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Clinical features, treatment, and outcomes of cutaneous and oral squamous cell carcinoma in avian species

Ashley M. ZehnderDepartment of Biomedical Data Science, Stanford School of Medicine, Stanford, CA 94305.

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Laura A. SwiftSchool of Veterinary Medicine, University of California-Davis, Davis, CA 95616.

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Ash SundaramSchool of Veterinary Medicine, University of California-Davis, Davis, CA 95616.

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Brian L. SpeerMedical Center for Birds, 3805 Main St, Oakley, CA 94561.

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Geoff P. OlsenMedical Center for Birds, 3805 Main St, Oakley, CA 94561.

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Michelle G. HawkinsDepartment of Medicine and Epidemiology, University of California-Davis, Davis, CA 95616.

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Joanne Paul-MurphyDepartment of Medicine and Epidemiology, University of California-Davis, Davis, CA 95616.

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Abstract

OBJECTIVE To determine the clinical features, treatment, and outcomes of treatment for oral and cutaneous squamous cell carcinoma (SCC) in avian species.

DESIGN Retrospective case series with nested cohort study.

ANIMALS 87 client-owned birds of various species with histologically confirmed SCC of the skin or oral cavity.

PROCEDURES Clinicians entered case information through an online survey tool. Data were collected regarding patient signalment, concurrent conditions, treatments, adverse effects, and clinical outcomes. Relationships were examined between complete excision and partial or complete response. Survival analysis was performed to compare outcomes among groupings of therapeutic approaches.

RESULTS Only 7 of 64 (11%) birds for which full outcome data were available had complete remission of SCC; 53 (83%) had progressive disease, were euthanized, or died of the disease. The unadjusted OR for partial or complete response following complete tumor excision (vs other treatment approaches) was 6.9 (95% confidence interval [CI], 1.8 to 25.8). Risk of death was 62% lower (hazard ratio, 0.38; 95% CI, 0.19 to 0.77) for birds that underwent complete excision versus conservative treatment. Median survival time from initial evaluation for birds receiving complete excision was 628 days (95% CI, 210 to 1,008 days), compared with 171 days (95% CI, 89 to 286 days) for birds receiving monitoring with or without conservative treatment. Birds receiving any other additional treatment had a median survival time of 357 days (95% CI, 143 to 562 days).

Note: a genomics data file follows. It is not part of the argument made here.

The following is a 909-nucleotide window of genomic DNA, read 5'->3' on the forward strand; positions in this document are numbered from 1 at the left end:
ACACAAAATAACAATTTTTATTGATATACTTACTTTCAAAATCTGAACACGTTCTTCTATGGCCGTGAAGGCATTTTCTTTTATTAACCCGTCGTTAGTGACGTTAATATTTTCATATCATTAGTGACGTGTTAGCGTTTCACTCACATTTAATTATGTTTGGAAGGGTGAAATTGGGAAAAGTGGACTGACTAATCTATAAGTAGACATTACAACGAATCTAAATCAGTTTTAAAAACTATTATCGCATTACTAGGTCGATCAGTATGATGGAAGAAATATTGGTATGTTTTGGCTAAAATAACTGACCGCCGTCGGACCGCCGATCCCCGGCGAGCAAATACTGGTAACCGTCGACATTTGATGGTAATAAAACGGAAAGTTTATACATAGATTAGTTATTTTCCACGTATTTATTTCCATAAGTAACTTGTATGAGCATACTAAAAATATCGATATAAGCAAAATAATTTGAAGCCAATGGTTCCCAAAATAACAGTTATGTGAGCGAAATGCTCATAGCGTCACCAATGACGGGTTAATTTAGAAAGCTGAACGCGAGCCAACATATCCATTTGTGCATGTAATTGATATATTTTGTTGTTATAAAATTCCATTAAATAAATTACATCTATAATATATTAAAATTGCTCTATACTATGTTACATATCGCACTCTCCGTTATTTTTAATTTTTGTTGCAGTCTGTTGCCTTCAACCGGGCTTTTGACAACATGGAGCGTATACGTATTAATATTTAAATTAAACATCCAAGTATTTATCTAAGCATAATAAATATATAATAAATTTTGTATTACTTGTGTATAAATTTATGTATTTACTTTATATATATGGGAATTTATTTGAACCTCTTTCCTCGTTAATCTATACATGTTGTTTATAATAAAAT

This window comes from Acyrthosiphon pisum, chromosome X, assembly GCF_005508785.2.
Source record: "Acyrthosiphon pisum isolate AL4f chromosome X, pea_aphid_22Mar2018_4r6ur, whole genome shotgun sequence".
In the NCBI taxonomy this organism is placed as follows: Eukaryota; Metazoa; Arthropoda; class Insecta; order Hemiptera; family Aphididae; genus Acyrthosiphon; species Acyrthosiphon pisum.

CONCLUSIONS AND CLINICAL RELEVANCE For birds with SCC, complete excision was the only treatment approach significantly associated with complete or partial response and increased survival time.

Abstract

OBJECTIVE To determine the clinical features, treatment, and outcomes of treatment for oral and cutaneous squamous cell carcinoma (SCC) in avian species.

DESIGN Retrospective case series with nested cohort study.

ANIMALS 87 client-owned birds of various species with histologically confirmed SCC of the skin or oral cavity.

PROCEDURES Clinicians entered case information through an online survey tool. Data were collected regarding patient signalment, concurrent conditions, treatments, adverse effects, and clinical outcomes. Relationships were examined between complete excision and partial or complete response. Survival analysis was performed to compare outcomes among groupings of therapeutic approaches.

RESULTS Only 7 of 64 (11%) birds for which full outcome data were available had complete remission of SCC; 53 (83%) had progressive disease, were euthanized, or died of the disease. The unadjusted OR for partial or complete response following complete tumor excision (vs other treatment approaches) was 6.9 (95% confidence interval [CI], 1.8 to 25.8). Risk of death was 62% lower (hazard ratio, 0.38; 95% CI, 0.19 to 0.77) for birds that underwent complete excision versus conservative treatment. Median survival time from initial evaluation for birds receiving complete excision was 628 days (95% CI, 210 to 1,008 days), compared with 171 days (95% CI, 89 to 286 days) for birds receiving monitoring with or without conservative treatment. Birds receiving any other additional treatment had a median survival time of 357 days (95% CI, 143 to 562 days).

CONCLUSIONS AND CLINICAL RELEVANCE For birds with SCC, complete excision was the only treatment approach significantly associated with complete or partial response and increased survival time.

Contributor Notes

Address correspondence to Dr. Zehnder (azehnder.dvm@gmail.com).